Recent research on the effectiveness of charter schools in Massachusetts has shown that students in MA charters are several months ahead of public school peers, but a coalition of education activists are protesting the expansion of charters in Boston.
Ted Green of the Examiner writes that a group led by the Boston Teachers Union, Youth Organizers United for the Now Generation (YOUNG) and Youth On Board will gather at the Statehouse to protest lifting a cap on charters because they claim it would erode public school quality:
"We are a coalition of students, parents, teachers, community members and activists who are connected to and directly affected by public education," said Collique Williams, one of the organizers of the rally. "We feel that the expansion of charter schools in the state of Massachusetts will diminish our public education system."
State lawmakers are considering a bill that would eliminate the cap on charter schools that are allowed to be opened in low-performing school districts. Currently, the Massachusetts statewide limit on charter schools is 120.
Instead of opening more charter schools, the rally organizers say the answer is more funding for public schools and to develop schools that have the ability to accept and serve every student.
The protesters claim that charters siphon money from public schools and have an overall negative effect on education in both Boston and the state of Massachusetts. They also say that charters serve certain student populations poorly, such as English Language Learners and special education students.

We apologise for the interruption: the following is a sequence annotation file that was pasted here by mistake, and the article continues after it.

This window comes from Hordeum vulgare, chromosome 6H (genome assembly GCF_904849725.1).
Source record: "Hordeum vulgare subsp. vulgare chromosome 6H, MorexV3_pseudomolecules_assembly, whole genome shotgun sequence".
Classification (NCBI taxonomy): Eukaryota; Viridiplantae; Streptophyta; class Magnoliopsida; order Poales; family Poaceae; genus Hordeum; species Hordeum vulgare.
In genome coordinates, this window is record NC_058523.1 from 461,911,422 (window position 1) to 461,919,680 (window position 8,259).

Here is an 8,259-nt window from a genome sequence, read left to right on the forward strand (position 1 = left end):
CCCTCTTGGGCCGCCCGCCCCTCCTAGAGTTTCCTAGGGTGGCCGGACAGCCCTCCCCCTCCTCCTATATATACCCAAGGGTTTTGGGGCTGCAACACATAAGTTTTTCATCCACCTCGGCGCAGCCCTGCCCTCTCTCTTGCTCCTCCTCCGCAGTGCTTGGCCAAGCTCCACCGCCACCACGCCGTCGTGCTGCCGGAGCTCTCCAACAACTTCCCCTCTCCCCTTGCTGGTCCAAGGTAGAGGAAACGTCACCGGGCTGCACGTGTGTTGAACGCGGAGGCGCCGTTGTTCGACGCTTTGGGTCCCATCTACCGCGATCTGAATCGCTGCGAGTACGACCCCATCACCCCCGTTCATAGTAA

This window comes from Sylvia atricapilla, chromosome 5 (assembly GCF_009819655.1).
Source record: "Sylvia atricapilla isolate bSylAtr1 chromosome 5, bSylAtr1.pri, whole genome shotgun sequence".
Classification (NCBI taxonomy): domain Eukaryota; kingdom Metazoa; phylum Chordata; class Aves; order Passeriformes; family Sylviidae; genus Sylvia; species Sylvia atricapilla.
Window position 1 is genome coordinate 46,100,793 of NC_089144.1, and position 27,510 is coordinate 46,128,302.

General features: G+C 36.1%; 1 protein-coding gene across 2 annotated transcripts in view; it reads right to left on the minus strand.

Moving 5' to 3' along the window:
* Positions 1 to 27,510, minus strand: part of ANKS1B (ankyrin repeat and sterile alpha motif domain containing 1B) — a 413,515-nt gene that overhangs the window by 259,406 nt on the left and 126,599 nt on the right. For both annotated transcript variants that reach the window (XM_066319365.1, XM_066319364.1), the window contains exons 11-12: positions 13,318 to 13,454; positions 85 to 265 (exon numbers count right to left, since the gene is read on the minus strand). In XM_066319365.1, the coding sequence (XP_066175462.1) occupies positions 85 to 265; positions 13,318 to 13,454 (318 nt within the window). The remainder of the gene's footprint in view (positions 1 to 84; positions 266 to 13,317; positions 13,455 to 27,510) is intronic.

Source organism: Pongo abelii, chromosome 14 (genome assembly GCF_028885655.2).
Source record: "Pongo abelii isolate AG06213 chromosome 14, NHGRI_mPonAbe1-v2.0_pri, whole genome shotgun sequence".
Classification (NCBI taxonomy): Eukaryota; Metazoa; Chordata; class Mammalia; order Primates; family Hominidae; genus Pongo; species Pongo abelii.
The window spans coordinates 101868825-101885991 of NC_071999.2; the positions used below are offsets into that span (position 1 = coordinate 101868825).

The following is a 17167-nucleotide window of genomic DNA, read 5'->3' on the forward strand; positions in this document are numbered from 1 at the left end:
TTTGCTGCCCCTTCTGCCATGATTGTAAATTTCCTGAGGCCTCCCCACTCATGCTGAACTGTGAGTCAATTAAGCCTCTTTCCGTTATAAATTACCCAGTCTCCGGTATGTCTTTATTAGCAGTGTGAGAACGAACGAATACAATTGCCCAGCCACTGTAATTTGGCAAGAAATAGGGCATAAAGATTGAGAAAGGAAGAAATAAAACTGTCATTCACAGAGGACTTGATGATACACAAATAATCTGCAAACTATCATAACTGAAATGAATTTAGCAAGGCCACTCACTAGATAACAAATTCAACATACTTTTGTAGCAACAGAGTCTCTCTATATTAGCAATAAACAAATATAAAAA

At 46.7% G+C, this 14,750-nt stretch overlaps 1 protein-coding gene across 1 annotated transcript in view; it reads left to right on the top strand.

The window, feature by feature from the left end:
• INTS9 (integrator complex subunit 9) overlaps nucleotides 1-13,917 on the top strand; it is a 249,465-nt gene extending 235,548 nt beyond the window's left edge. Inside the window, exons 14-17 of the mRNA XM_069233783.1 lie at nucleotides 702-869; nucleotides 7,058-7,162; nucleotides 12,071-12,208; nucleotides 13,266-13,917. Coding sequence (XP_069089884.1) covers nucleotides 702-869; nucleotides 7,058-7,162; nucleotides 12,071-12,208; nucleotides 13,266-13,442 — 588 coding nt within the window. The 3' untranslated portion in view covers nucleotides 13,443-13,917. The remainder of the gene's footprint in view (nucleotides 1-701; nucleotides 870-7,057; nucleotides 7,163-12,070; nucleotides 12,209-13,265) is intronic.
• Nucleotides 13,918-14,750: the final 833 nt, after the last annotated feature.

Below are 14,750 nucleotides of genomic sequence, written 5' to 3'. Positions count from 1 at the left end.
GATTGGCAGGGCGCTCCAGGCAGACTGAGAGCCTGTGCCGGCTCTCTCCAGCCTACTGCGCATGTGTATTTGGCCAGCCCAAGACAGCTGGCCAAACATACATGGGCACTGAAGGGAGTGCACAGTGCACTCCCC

Democrats have traditionally been allies of teachers unions, but in Massachusetts — where the state legislature is overwhelmingly Democratic — some lawmakers have sided with school choice over unions. Governor Deval Patrick, also a Democrat, is a quiet charter supporter.
Teachers and community activists are not convinced, though. As described by Mr. Green, the group's platform rests on the following complaints:
â¢ ~30% of Boston students are English Language Learners, but more than one-third of Boston charter schools educate few or no ELL students;
â¢ Charter schools serve fewer special education students than public schools;
â¢ Charter schools expel and suspend students at higher rates than public schools;
â¢ Charter schools draw funding away from public schools at a time when they need it most.
But according to Charles Chieppo writing in the Boston Herald, the benefits of charters outweigh negative consequences. Evidence shows that Boston's charter students outperform public school students on the state MCAS exams, the SAT and Advanced Placement exams.
He thinks a proposal to lift the cap, which is opposed by Boston Mayor Thomas Menino, would be vetoed by Governor Patrick if passed by the legislature:
Rather than lifting the cap, Mayor Tom Menino asked legislators at the hearing to allow more of the "in-district" charter schools that haven't demonstrated a fraction of the success of so-called commonwealth charters.
State Education Commissioner Mitchell Chester said he'd support raising the cap — in three years or so. It's a clear sign that even if the legislation were to pass, Gov. Deval Patrick would veto it.
The protest commences at 4pm EST at the Statehouse in Boston.